Published September 27, 2017
The ongoing legal conflict surrounding the Turkish government’s seizure of dozens of properties from the Syriac Orthodox Church has left the religious minority fearing for their survival in the land where it all began.
Authorities recently appropriated hundreds of thousands of square meters of land – including at least two 1,500-year-old working monasteries – on the premise that their ownership deeds had lapsed. An appeal against the confiscation by the Mor Gabriel, a 5th-century monastery and one of the oldest still functioning in the world, was dismissed in May by a government commission tasked with liquidating the assets.
“Our churches and monasteries are what root Syriacs in these lands; our existence relies on them,” Kyriakos Ergun, the chairman of the Mor Gabriel Monastery Foundation, told Middle East news website Al-Monitor. “While the country should be protecting this heritage, we instead see our culture is at risk.”
For years, the titles to the properties had been indexed in Turkey's national land registry as belonging to the villages inhabited by Syriacs. But in 2012, the greater municipality of the southeastern city of Mardin was established and the Syriacs' legal status – as well as their capacity to own property – was said to have dissipated.
As a result of the change, numerous monasteries and churches — as well as graveyards — have subsequently been given over to the state Treasury and then to the Department of Religious Affairs (Diyanet), a prominent state institution which presides over Muslims religious facilities.
The land tussle has many within the Syriac community, who often referred to as Assyrians, deeply concerned about their future in the place in which their ancestors have resided from as far back as their arrival from ancient Mesopotamia in 3500 B.C.
Leaders of several Assyrian organizations in the U.S and Europe have issued statements this week condemning Turkey’s seizure of Assyrian religious properties. A joint statement from the heads of the three most prominent organizations — Assyrian Universal Alliance USA, American Mesopotamian Organization USA and Restore Nineveh Now Foundation USA — requested that the U.S government, along with the United Nations and international human rights groups, demand that Turkey “stop this policy of religious and ethnic intolerance and immediately return the monasteries and churches to their rightful owners.”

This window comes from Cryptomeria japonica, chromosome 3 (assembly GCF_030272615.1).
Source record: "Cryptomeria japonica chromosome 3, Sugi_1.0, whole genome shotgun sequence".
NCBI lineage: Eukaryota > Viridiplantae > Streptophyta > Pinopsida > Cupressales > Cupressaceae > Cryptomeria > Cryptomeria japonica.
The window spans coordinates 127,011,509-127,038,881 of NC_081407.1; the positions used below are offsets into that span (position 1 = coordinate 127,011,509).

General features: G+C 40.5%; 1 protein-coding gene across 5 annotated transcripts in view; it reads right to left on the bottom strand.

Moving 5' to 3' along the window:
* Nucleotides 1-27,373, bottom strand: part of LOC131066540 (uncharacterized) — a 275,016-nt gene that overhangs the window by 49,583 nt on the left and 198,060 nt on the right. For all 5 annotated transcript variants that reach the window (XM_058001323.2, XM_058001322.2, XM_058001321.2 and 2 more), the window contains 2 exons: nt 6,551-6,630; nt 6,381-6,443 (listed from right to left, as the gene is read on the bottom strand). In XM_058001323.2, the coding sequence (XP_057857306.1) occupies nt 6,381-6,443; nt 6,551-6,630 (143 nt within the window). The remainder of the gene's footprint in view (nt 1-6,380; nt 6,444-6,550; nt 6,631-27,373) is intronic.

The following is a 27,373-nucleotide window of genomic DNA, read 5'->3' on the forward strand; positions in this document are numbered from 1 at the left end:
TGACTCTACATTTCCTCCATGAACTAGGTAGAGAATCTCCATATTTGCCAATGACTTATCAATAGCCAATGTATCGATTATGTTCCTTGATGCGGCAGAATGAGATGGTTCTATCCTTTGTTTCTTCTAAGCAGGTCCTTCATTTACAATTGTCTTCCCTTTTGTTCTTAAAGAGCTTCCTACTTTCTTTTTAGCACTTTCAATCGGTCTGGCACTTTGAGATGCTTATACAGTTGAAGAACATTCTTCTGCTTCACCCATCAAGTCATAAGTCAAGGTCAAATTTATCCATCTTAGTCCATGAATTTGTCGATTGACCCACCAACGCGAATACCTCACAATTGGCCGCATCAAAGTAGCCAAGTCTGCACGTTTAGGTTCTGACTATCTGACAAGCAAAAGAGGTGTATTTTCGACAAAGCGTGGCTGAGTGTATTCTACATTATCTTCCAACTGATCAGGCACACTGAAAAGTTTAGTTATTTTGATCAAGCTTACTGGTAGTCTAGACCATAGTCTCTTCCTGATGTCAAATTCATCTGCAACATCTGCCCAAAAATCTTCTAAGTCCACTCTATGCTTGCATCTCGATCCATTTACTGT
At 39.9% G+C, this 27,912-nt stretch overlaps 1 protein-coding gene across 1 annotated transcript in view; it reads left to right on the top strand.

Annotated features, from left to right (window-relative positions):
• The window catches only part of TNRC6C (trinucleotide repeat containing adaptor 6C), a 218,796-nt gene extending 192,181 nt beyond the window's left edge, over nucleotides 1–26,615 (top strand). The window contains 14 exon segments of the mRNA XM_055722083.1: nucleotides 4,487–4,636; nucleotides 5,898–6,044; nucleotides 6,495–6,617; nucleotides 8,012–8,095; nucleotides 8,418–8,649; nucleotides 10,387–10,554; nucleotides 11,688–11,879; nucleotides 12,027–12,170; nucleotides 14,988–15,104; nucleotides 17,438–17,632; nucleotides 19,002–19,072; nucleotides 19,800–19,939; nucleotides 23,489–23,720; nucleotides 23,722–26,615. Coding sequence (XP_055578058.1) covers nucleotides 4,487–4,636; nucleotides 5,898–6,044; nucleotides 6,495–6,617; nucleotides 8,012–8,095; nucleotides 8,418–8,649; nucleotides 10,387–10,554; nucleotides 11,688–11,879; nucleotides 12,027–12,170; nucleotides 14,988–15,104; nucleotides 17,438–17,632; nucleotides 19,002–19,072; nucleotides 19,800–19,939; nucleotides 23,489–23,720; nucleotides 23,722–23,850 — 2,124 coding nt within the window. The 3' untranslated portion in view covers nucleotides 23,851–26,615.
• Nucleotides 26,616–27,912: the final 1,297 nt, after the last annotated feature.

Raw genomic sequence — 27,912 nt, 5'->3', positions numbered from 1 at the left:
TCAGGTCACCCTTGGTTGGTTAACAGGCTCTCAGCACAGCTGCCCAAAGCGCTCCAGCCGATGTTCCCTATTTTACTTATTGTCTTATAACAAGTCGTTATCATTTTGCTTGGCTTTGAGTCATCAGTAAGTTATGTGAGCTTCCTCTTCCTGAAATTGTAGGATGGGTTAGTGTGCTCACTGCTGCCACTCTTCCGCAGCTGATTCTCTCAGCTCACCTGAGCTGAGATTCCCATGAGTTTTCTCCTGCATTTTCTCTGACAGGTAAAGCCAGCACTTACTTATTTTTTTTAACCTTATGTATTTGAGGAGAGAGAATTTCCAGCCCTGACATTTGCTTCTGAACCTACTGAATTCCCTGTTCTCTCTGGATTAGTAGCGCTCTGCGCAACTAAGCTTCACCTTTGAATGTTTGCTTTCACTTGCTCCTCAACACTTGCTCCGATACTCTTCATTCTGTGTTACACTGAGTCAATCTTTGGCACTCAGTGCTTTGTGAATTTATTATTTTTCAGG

The Syriacs, deemed the oldest indigenous minority of Turkey, were once a large ethnic group in the Ottoman Empire but their numbers dwindled as a result of alleged mass murder and deportation at the hands of the Young Turk government and Kurdish tribes during the “Seyfo Genocide” from 1914 to 1920.
Death toll estimates have varied, but it is believed that 150,000 to 300,000 perished.
However, according to news and information site Catholic Culture, the Turkish government has not yet moved ahead with the property seizures and officials have declared that the properties will not be confiscated if the Syriac Orthodox Church can present and register certifiable evidence of ownership.
According to the 2017 report by the U.S. Commission on International Religious Freedom (USIRF) while the Turkish government has “increasingly restricted a broad range of human rights, especially in the aftermath of the failed July 2016 coup d’état attempt, it has nevertheless taken some positive steps to improve religious freedom conditions in Turkey.”
The report indicates that the government has returned properties expropriated from religious minority communities and provided dual citizenship to Greek Orthodox Metropolitans so they can “participate in their church’s Holy Synod,” but notes that all religious groups are subject to state controls “limiting their rights to maintain places of worship, train clergy, and offer religious education.”